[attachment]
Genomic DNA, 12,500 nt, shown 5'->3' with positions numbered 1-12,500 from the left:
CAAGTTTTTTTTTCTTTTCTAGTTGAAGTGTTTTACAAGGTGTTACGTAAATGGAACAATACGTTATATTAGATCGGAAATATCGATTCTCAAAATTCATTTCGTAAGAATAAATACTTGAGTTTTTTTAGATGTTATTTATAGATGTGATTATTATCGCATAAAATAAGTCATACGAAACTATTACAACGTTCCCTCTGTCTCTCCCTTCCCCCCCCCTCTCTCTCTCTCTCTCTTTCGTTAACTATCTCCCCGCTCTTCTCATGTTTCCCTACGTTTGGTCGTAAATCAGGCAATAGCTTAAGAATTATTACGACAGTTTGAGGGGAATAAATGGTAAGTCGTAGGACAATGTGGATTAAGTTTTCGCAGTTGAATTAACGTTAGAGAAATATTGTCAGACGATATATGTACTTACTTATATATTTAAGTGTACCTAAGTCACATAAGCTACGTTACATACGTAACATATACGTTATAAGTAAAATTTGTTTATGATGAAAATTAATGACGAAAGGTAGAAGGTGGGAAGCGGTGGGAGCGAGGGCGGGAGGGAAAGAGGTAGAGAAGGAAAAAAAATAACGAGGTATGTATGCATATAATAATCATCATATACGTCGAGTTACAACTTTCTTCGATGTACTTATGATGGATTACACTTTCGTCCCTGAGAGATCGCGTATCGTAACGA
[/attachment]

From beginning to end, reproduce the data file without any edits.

Genomic DNA, 12,500 nt, shown 5'->3' with positions numbered 1-12,500 from the left:
CAAGTTTTTTTTTCTTTTCTAGTTGAAGTGTTTTACAAGGTGTTACGTAAATGGAACAATACGTTATATTAGATCGGAAATATCGATTCTCAAAATTCATTTCGTAAGAATAAATACTTGAGTTTTTTTAGATGTTATTTATAGATGTGATTATTATCGCATAAAATAAGTCATACGAAACTATTACAACGTTCCCTCTGTCTCTCCCTTCCCCCCCCCTCTCTCTCTCTCTCTCTTTCGTTAACTATCTCCCCGCTCTTCTCATGTTTCCCTACGTTTGGTCGTAAATCAGGCAATAGCTTAAGAATTATTACGACAGTTTGAGGGGAATAAATGGTAAGTCGTAGGACAATGTGGATTAAGTTTTCGCAGTTGAATTAACGTTAGAGAAATATTGTCAGACGATATATGTACTTACTTATATATTTAAGTGTACCTAAGTCACATAAGCTACGTTACATACGTAACATATACGTTATAAGTAAAATTTGTTTATGATGAAAATTAATGACGAAAGGTAGAAGGTGGGAAGCGGTGGGAGCGAGGGCGGGAGGGAAAGAGGTAGAGAAGGAAAAAAAATAACGAGGTATGTATGCATATAATAATCATCATATACGTCGAGTTACAACTTTCTTCGATGTACTTATGATGGATTACACTTTCGTCCCTGAGAGATCGCGTATCGTAACGA